One of the biggest takeaways from these results is that 46% of API doc writers learn from developers. Although developers can be tough to interact with, they can also open up a goldmine of knowledge into difficult programming subjects. I sometimes try to push along on my own, learning by myself because either the developer's explanations don't make much sense, or because developers don't take adequate time to really explain or show me something.
For example, yesterday I asked a developer to explain a certain field. He explained it in the right technical terms, I guess, but it still made no sense to me. He seemed to run out of patience when I didn't get it, and after the second reformulation (still as muddy as attempt number 1), I said okay I'll process it and maybe follow up later.
Some developers are good at unpacking difficult concepts, but I think it can be like walking into an advanced math equation. If you don't have the math background to understand advanced calculus, no matter how correctly or clearly someone explains it to you (e.g., Oh, it's simple. You see, the tangent line's slope is set equal to the derivative of the histogram function at the alpha point on the curve, and then you take the log function of the remainder. See? Uh, no. Can you run that by me again, this time as if you're talking to a four-year-old?)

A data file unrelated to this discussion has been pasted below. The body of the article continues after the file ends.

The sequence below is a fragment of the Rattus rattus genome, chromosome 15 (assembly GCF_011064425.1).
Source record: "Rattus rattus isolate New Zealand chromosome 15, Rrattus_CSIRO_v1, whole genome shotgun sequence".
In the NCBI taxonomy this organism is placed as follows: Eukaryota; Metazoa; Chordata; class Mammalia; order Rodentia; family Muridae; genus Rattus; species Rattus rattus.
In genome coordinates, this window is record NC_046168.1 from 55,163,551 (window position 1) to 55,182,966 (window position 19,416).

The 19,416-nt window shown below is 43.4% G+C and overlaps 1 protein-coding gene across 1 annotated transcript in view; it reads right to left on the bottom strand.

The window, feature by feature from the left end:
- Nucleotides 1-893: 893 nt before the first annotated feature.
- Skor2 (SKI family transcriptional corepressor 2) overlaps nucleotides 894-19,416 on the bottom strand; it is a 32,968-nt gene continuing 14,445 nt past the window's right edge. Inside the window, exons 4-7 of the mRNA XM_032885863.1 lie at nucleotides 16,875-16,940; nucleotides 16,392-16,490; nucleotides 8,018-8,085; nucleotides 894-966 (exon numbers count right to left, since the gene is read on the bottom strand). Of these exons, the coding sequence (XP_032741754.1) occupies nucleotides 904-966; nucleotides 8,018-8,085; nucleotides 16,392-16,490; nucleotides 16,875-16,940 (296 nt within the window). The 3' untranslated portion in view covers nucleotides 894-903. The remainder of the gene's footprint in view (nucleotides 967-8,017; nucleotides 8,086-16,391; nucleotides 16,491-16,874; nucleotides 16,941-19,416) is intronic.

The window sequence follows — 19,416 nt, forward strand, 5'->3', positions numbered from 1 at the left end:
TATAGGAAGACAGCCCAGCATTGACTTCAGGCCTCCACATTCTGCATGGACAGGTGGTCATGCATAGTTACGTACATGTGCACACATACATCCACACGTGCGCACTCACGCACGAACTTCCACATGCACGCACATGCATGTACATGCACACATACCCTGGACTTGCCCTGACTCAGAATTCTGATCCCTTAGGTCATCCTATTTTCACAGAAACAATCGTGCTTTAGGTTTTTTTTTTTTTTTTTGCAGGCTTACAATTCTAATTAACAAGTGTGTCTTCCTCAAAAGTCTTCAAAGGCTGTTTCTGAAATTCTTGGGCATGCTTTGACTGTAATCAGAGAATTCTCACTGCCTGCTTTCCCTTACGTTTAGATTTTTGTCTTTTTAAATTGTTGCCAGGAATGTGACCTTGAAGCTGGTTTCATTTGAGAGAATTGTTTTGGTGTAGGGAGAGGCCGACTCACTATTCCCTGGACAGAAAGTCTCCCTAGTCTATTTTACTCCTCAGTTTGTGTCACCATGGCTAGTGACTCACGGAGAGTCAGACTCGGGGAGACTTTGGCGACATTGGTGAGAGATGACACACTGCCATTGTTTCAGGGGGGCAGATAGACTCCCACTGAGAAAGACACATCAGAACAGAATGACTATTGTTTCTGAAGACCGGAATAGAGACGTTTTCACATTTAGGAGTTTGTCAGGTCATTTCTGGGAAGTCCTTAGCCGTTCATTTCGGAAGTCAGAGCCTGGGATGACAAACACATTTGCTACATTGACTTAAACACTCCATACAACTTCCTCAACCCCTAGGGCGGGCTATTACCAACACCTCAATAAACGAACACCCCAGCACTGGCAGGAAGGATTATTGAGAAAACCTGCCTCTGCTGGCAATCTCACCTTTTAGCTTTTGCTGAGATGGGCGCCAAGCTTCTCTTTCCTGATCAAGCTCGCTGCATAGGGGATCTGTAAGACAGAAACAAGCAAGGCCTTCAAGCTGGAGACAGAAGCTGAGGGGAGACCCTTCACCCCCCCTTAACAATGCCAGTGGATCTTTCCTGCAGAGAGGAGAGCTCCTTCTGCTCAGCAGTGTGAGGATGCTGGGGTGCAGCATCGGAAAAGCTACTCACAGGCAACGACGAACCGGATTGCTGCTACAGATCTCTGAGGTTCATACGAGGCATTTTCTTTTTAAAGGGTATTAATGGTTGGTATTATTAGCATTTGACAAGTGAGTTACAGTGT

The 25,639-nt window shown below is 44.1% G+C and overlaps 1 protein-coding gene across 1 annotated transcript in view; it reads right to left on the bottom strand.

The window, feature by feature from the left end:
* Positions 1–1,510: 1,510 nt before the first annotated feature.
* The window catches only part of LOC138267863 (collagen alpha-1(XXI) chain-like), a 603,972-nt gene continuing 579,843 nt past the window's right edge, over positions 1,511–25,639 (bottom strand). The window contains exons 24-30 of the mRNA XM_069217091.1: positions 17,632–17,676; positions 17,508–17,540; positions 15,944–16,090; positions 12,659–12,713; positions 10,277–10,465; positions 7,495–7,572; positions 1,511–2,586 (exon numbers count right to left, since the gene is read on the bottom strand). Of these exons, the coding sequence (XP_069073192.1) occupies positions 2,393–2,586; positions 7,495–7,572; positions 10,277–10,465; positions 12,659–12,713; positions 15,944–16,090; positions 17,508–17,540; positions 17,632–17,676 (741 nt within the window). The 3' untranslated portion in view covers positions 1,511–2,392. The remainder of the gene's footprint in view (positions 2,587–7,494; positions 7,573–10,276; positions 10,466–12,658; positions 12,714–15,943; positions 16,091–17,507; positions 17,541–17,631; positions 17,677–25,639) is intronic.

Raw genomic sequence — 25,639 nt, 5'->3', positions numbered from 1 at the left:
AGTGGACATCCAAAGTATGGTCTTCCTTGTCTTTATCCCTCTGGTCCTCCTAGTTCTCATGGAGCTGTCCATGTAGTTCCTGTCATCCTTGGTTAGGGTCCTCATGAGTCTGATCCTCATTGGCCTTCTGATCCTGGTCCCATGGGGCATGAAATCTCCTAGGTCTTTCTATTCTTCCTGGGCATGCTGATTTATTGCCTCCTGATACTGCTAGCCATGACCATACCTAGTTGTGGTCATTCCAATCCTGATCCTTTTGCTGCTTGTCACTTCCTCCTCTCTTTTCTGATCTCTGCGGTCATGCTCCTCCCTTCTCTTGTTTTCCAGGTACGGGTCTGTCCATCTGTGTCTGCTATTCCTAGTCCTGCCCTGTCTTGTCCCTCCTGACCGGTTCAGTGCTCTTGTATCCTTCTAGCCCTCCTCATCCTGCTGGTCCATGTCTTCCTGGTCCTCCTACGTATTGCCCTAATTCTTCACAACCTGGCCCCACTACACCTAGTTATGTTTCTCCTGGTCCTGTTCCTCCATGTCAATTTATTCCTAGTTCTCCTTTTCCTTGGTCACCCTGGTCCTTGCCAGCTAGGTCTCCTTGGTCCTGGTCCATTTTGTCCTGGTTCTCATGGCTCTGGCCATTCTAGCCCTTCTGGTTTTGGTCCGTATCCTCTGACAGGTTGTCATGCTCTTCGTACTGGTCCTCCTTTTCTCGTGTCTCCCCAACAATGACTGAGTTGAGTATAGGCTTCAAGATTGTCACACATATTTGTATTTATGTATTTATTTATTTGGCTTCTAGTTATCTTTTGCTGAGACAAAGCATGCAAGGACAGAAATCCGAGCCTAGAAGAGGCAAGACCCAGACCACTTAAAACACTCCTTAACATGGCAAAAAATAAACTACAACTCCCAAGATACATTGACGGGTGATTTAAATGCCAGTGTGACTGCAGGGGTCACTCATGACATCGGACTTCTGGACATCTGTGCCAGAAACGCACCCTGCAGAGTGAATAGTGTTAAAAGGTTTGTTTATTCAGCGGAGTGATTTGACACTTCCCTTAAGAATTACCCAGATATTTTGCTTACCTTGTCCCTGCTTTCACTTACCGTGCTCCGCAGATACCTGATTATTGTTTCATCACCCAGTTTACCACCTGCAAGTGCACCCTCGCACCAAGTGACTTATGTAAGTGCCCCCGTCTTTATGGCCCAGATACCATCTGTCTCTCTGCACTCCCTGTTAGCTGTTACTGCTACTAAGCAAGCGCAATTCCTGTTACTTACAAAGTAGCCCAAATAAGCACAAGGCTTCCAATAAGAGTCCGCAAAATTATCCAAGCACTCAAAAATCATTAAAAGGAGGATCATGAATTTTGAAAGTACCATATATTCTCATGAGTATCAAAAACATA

No amount of explanation in these 5 minutes is going to clear it up. It reminds me of a scene from John Scalzi's Old Man's War. In that science fiction classic, a character who is a physicist doesn't even try to explain skip drives (a technology that allow you to skip space dimensions) to another person because, he says, "You don't have the math."
Because asking developers can often be futile, the ability to learn on your own, to not be dependent on someone explaining something to you, can be critical. This is also something that Andrew Davis emphasized. He said companies aren't looking for tech writers who will need everything explained to them. They need to find ways to learn on their own, on their time, through the many resources available to them.
For me, learning on my own is critical. Coming back to the math scenario, if you can learn on your own, you can start at your level and slowly ramp up. Once you get fractions down, and algebra, and pre-calculus, you might be ready to unpack what the mathematician is saying when he or she explains the advanced differential calculus equation. But if you rely on engineers to bring you up to that level (in 5 minutes or less), you may not have much success.